Director: Laura Poitras
Learning about people through the news media rarely gives you a full impression of them as a person; they can sometimes come across as a fictional character, acting to a narrative, their behaviour commented on and criticised by anyone. Edward Snowden, leaker of material secretly collected by intelligence agencies around the world, is one such person; a person whose actions have polarised many, turning him into either a hero or a villian. The picture of Snowden presented by Poitras in her film is of someone quietly aware of the impact his actions are going to have on his life and those around him, feeling regret at the problems it will cause his loved ones, yet firmly holding on to the belief his is doing the right thing.
This is the great strength of Poitras' documentary, that it presents Snowden as an real person on the brink of doing something life-altering. We see him revealing to Poitras, and journalists Glenn Greenwald and Ewen MacAskill the extent of the surveillance, and his fear of detection before he can release his information. A random fire alarm in the hotel they are meeting in triggers real concerns for the group, wondering if this is a ruse. Snowden also shares some private moments of worry he has for his partner, after she contacts him when some people from work turn up to his house.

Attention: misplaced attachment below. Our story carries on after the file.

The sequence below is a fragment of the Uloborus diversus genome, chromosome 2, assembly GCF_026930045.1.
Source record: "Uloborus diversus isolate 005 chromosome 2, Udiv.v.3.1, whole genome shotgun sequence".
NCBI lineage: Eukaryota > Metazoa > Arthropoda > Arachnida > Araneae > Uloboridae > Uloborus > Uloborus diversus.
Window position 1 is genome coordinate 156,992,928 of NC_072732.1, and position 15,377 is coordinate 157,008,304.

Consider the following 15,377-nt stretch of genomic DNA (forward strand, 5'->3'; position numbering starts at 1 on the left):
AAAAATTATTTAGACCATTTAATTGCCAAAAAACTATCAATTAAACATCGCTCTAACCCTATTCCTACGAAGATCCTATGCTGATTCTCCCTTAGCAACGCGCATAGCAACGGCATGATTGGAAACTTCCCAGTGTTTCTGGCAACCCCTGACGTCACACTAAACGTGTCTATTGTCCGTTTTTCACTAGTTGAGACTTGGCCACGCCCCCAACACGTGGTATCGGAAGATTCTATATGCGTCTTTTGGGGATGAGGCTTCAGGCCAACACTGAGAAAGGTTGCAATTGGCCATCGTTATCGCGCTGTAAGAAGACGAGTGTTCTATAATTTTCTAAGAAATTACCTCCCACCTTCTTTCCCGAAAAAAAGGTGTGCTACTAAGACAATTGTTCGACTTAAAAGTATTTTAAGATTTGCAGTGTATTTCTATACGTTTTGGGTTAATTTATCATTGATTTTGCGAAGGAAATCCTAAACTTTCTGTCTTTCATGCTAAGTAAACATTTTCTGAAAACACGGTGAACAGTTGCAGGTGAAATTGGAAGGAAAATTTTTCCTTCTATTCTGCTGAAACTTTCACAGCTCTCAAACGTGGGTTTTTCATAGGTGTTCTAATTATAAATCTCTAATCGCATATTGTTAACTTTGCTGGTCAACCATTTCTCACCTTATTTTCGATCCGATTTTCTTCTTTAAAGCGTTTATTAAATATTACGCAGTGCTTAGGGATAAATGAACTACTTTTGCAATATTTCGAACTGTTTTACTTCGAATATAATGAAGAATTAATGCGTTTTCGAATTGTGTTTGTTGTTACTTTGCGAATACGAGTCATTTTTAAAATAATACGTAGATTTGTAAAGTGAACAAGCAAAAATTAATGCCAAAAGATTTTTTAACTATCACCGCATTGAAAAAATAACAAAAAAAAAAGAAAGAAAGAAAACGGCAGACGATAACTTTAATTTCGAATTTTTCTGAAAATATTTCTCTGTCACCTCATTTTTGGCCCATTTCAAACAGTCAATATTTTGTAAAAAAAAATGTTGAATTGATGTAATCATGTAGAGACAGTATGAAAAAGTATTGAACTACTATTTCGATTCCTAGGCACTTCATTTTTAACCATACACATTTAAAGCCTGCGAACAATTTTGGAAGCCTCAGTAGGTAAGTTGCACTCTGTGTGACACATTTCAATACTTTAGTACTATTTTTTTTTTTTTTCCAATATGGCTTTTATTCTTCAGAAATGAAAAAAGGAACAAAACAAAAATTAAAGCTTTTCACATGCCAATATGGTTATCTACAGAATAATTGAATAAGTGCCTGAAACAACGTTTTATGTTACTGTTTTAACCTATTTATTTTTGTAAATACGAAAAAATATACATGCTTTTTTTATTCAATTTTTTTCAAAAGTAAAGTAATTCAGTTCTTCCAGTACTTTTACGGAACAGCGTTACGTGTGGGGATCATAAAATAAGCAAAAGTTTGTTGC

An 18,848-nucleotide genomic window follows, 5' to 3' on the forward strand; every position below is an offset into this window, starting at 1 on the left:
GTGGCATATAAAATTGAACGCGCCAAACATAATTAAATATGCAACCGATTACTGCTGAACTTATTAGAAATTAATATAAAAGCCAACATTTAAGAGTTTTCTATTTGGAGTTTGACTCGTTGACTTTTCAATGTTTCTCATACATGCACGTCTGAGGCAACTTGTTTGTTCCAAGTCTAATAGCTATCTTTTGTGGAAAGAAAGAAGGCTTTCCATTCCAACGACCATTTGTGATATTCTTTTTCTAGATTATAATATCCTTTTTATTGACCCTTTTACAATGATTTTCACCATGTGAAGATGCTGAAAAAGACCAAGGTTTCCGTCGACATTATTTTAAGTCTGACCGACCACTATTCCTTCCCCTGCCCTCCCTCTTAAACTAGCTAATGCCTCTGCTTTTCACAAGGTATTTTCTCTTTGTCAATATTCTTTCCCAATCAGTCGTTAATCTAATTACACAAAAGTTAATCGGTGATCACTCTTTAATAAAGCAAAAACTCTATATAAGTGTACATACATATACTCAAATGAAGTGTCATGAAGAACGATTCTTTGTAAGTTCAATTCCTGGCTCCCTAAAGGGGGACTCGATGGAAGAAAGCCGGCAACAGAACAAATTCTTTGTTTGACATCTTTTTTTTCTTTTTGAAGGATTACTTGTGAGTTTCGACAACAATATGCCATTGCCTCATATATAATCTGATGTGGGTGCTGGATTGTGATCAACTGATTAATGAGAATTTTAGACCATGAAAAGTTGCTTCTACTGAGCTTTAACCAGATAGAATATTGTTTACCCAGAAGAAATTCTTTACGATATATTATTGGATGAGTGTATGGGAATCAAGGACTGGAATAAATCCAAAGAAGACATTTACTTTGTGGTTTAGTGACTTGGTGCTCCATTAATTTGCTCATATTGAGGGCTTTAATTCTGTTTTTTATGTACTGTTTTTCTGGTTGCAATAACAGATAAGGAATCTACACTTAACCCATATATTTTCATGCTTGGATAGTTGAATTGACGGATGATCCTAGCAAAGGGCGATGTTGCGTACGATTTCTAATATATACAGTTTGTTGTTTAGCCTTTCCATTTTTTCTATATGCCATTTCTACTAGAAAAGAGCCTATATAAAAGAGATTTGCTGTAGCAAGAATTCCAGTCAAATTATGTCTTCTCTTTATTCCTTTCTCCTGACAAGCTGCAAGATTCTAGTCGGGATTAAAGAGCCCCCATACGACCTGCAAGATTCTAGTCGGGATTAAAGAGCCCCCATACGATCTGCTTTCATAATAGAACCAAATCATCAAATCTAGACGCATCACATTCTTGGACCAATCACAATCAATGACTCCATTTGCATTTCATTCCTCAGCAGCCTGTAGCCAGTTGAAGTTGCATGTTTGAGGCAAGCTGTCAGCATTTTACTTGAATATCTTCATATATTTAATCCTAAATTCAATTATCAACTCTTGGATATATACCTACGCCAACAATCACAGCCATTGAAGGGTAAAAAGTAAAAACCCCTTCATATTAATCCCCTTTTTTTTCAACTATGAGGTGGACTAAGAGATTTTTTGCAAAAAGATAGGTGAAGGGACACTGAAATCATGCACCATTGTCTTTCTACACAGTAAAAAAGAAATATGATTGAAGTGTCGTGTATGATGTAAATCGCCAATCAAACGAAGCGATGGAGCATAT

This is quite amazing documentary that feels like a behind-the-scenes feature about the stories we saw in the news. Though Poitras is clearly in sympathy with Snowden, and gets followed herself after all the information is public, she lets the subjects speak for themselves: I sometimes forgot she was in the room filming these things, especially the scenes of Snowden in his room with the television breaking the news about his information.
Whatever you think of Snowden this is a must-see documentary that takes you into the mindset of a person choosing to jeopardise everything for the sake of the truth.